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Remembering York’s Fallen

The King’s Book of York Heroes

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More than 1,470 York men and women were killed in service during the First World War. Their names, photographs and biographies are included in a beautiful, ornate book – The Kings Book of York Heroes – which is the city’s memorial to its fallen.

Weighing in at 9st 4lb and measuring 71cm long, 65cm wide and 22cm deep, the book was presented to York Minster in 1920 by the Duke of York on behalf of King George V, for the cathedral to keep as a ‘perpetual record and memorial’.

Among the names included in the book is George Edwin Ellison, the last reported British soldier to die in action in the First World War. George joined the army as a regular soldier before the outbreak of the war and was recalled to service during the mobilisation in 1914, participating in all of the conflict and all types of battles from gas attacks to trench warfare. He was shot while on a scouting mission on the outskirts of a town in Belgium on 11 November, less than two hours before the Armistice was declared and five days before his son’s fifth birthday.

 

Two women are included in the book – Eveline Hodgson, a military nurse who died of malaria fever at Salonika, in Greece, and Betty Stevenson, a motor driver who was killed on 30 May 1918, aged 21, at Etaples while on duty during a German air raid. The Matron at the YMCA Rest House, where Betty assisted, wrote to her parents: “She was loved and admired by everybody, and none of us will ever forget her brave, bright devotion to duty. She set an example to us all.”

In 1920, the book recorded details of 1,162 people but additional names have been added in later years as new names came to light and others died from wounds obtained during the conflict.

The worst day for casualties for those commemorated in the book was on 3 May 1917, when 32 men are known or thought to have died. Of these, 27 are commemorated at the Arras Memorial, in France, indicating that they were in some way involved in the Arras offensive in spring 1917.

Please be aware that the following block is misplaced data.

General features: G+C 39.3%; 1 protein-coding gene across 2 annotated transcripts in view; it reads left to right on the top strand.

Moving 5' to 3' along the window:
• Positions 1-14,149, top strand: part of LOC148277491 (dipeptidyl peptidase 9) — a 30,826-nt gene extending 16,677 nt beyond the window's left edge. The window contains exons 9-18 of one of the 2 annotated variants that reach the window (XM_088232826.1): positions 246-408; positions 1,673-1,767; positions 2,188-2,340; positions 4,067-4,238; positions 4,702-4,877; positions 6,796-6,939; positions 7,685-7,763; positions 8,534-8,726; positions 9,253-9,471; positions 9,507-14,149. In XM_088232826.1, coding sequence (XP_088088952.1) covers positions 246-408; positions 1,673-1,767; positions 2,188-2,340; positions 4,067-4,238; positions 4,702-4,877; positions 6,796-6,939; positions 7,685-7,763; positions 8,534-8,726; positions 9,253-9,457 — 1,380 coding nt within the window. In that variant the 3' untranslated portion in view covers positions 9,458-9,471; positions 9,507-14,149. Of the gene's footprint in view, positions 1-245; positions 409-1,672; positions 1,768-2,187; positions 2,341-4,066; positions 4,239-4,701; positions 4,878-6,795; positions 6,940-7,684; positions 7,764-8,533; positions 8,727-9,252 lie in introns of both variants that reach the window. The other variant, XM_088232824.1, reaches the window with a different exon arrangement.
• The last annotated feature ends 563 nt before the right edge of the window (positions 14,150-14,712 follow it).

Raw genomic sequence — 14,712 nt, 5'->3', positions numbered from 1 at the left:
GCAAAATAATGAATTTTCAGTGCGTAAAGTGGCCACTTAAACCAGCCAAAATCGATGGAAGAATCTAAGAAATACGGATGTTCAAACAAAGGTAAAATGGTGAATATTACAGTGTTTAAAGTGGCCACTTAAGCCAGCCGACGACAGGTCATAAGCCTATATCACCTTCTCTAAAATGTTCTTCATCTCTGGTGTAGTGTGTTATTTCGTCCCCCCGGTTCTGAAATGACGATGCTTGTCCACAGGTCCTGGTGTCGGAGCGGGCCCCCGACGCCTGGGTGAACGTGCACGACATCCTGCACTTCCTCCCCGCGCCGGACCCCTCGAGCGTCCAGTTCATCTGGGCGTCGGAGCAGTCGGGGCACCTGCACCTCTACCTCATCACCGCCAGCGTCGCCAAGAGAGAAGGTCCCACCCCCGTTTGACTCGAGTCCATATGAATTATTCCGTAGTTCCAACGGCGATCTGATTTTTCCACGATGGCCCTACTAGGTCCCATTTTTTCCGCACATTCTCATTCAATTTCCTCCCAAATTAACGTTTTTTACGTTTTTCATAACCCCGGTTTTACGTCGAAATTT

The youngest person to be commemorated is Edward Roden, who lived at Grange Crescent, Fulford Road. Edward enlisted with the Royal Navy Reserve, serving as a Signal Boy on H M Trawler “Kirkland”. He died on 21 August 1917 with nine other people when his vessel was sunk by a mine explosion in the North Sea, just off the Shetland Islands, aged only 15.

The oldest known casualty in the King’s Book is George Armstrong, who served as a sergeant in the 5th West Yorkshire Regiment during the First World War. He died on 16 October 1916, aged 61, following an illness contracted at Strensall Camp.

The book took 18 months to create and was organised by the Yorkshire Herald. The newspaper appealed for details of anyone born in York or who was a resident at the outbreak of the war and died in service during the conflict.

Its creation was a real community affair, with the huge oak covers supplied by the North East Railway Company’s Carriage and Waggon Department – as the only place with wood of that size and quality – and the carving, silver hinges and clasps and binding all done by York based craftsmen.

All the names included in the book are being read out at 25 locations around York between 3 October and 11 November 2018 as part of the city’s programme of commemoration for the Armistice centenary. See full details of the programme – York Remembers; Lifting the Shadow of the First World War – here.

The King’s Book of York Heroes is currently on display in York Minster’s Nave as part of the cathedral’s First World War commemorations. People can view a reproduction of the book at the Old Palace, Monday – Friday 9am-5pm, on a first come, first served basis. Email collections@yorkminster.org for further information.

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